How to Recognize and Fix the Choke Point

How to Recognize and Fix the Choke Point

An Advanced Shipment Notice (ASN) is a document, usually electronic, that is sent from a supplier to a customer to advise the customer of an in-process product shipment. The ASN gives the customer the capability to plan their manufacturing or distribution even though they do not yet have the product in their inventory. It’s quite a useful tool, allowing customers to optimize their inventory and reduce working capital, while improving on-time delivery to their customers – the customer’s customer as it were.

While the ASN sounds like a gift from heaven above, it does not come without significant effort. It is, perhaps, one of the most likely victims of cross-functional dysfunction. Multiple supplier departments must contribute to the information required of an ASN including but not limited to order management, warehousing, inventory control, accounts receivable, and transportation. In fact, the transportation department must also rely on the supplier’s carrier to provide information such as truck details, route information and estimated times of arrival (ETA).

Remember the old saying, “A chain is only as strong as its weakest link?” This certainly applies in the case of an ASN. That weakest link is also known as the choke point – that point in the process that is most likely to cause the process to fail. Identifying and mitigating the impact of the choke point is crucial to the success of the ASN.

It all comes down to process. In the case of the ASN, there is one master process, and each of the functions contribute their portion to it. When all the functions contribute to the process accurately and timely, everything works well. When one function fails, this becomes the choke point.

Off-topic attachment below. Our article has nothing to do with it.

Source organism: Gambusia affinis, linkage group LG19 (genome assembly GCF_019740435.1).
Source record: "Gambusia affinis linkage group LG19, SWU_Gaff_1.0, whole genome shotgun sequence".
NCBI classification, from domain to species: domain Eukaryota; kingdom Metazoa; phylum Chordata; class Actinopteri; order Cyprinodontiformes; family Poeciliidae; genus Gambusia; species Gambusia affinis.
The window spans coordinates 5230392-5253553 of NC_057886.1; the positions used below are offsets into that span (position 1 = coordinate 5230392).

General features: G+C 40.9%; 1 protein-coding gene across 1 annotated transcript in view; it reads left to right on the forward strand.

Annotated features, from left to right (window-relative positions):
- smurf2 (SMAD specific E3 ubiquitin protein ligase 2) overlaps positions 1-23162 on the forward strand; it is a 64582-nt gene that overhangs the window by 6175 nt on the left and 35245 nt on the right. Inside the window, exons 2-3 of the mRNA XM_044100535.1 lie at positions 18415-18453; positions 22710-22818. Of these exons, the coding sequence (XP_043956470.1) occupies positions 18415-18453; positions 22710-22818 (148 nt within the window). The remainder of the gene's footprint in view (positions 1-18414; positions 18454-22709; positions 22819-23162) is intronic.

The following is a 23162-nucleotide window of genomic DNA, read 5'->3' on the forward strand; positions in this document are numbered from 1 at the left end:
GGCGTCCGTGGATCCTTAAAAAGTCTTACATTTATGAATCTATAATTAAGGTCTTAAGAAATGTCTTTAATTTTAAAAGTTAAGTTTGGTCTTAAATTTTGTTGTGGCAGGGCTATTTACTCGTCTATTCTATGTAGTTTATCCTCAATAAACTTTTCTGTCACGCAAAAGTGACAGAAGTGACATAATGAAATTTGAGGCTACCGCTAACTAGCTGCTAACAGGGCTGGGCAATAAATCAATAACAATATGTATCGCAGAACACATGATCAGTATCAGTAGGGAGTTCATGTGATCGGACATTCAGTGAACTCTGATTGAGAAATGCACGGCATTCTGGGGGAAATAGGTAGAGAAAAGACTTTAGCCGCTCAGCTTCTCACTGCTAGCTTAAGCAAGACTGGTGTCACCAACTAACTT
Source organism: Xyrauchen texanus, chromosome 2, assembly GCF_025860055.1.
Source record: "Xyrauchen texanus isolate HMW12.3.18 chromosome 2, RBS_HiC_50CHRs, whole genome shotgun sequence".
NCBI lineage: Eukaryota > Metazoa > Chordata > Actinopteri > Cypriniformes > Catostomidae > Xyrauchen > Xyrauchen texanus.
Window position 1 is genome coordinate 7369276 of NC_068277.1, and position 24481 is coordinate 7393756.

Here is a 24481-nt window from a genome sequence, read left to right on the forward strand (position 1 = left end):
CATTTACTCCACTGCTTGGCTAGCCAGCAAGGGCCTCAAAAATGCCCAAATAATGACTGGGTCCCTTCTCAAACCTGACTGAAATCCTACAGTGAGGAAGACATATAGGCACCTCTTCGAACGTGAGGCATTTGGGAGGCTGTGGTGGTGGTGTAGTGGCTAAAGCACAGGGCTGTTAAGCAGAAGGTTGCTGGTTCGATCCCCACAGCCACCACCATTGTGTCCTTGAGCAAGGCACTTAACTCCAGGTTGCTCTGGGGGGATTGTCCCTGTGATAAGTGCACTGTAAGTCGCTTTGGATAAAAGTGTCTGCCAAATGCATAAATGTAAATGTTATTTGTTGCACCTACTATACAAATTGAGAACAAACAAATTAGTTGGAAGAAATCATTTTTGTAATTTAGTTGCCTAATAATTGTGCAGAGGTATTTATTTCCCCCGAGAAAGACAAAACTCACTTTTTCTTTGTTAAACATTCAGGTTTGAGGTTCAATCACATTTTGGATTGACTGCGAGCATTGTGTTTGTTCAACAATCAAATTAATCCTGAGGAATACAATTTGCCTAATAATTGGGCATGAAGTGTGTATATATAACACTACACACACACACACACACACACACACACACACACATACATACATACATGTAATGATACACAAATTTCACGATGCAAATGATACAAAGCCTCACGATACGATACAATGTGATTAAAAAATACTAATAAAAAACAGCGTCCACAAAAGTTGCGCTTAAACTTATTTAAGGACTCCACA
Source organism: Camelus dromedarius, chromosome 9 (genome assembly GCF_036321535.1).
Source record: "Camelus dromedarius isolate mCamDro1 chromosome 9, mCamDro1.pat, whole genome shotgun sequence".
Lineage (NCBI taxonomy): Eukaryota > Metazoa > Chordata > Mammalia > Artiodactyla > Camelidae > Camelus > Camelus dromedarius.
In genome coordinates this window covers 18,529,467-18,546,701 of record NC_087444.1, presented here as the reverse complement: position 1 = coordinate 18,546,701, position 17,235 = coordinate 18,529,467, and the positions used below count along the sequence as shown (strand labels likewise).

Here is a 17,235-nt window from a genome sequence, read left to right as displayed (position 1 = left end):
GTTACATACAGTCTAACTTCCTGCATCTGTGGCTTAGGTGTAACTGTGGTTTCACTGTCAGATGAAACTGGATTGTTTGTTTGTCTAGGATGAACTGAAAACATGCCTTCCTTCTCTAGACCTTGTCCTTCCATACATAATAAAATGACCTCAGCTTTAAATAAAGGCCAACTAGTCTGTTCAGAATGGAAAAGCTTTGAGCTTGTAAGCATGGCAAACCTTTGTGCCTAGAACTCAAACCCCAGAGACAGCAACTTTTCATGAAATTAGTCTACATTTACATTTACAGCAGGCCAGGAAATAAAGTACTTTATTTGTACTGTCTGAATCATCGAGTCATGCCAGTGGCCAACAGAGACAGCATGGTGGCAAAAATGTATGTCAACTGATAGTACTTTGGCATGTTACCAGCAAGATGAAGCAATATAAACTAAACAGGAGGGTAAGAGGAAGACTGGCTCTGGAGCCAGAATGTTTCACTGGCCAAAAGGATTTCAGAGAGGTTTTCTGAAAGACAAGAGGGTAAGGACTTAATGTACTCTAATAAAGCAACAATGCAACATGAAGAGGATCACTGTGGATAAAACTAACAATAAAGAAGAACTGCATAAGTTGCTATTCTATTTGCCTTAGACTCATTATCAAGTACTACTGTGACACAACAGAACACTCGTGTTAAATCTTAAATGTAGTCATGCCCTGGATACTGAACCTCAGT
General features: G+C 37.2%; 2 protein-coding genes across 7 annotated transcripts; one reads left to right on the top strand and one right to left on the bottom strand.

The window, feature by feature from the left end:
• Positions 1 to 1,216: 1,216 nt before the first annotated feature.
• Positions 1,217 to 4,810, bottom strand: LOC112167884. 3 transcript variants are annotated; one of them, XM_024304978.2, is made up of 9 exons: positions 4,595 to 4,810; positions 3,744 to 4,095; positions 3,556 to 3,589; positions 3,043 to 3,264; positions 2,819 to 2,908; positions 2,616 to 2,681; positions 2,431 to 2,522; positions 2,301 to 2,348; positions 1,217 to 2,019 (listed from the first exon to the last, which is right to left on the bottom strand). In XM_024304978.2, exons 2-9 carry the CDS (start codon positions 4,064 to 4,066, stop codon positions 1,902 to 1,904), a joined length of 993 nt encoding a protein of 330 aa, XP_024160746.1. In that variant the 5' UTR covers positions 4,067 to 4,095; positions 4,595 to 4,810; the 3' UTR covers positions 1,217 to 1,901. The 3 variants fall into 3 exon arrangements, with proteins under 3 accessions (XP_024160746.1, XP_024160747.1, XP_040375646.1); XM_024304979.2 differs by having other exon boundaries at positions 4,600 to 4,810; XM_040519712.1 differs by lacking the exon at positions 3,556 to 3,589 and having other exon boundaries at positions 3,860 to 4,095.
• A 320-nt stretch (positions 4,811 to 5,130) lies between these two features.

When a supplier develops an ASN, it’s important to bring all of the representative functions together to collaborate on the master process, designing in detail how this will work, and contingencies when something goes haywire, such as an electrical outage at a warehouse, or weather- related transportation delays.

The ASN is a great metaphor for leaders optimizing their organizations, whether it be process related, technology, culture, and regardless of the drivers of that optimization – company strategy, mergers, acquisitions, divestures, or new leadership. Leaders at the appropriate level must come together and collaborate openly on expected outcomes. They also need to  design a path forward to address these requirements, ensuring that any choke points are identified ahead of time, and steps are taken beforehand to mitigate any issues that chokepoint might present.

The bottom line is this: the company must come together to openly collaborate. This means putting aside pre-conceived notions of good or bad within each function and challenging each other to think through the ramifications of their work. This requires open discussion of how changes in one area will impact the ability of other areas to work successfully.

Dedicated to your profitable transformation,

Steve

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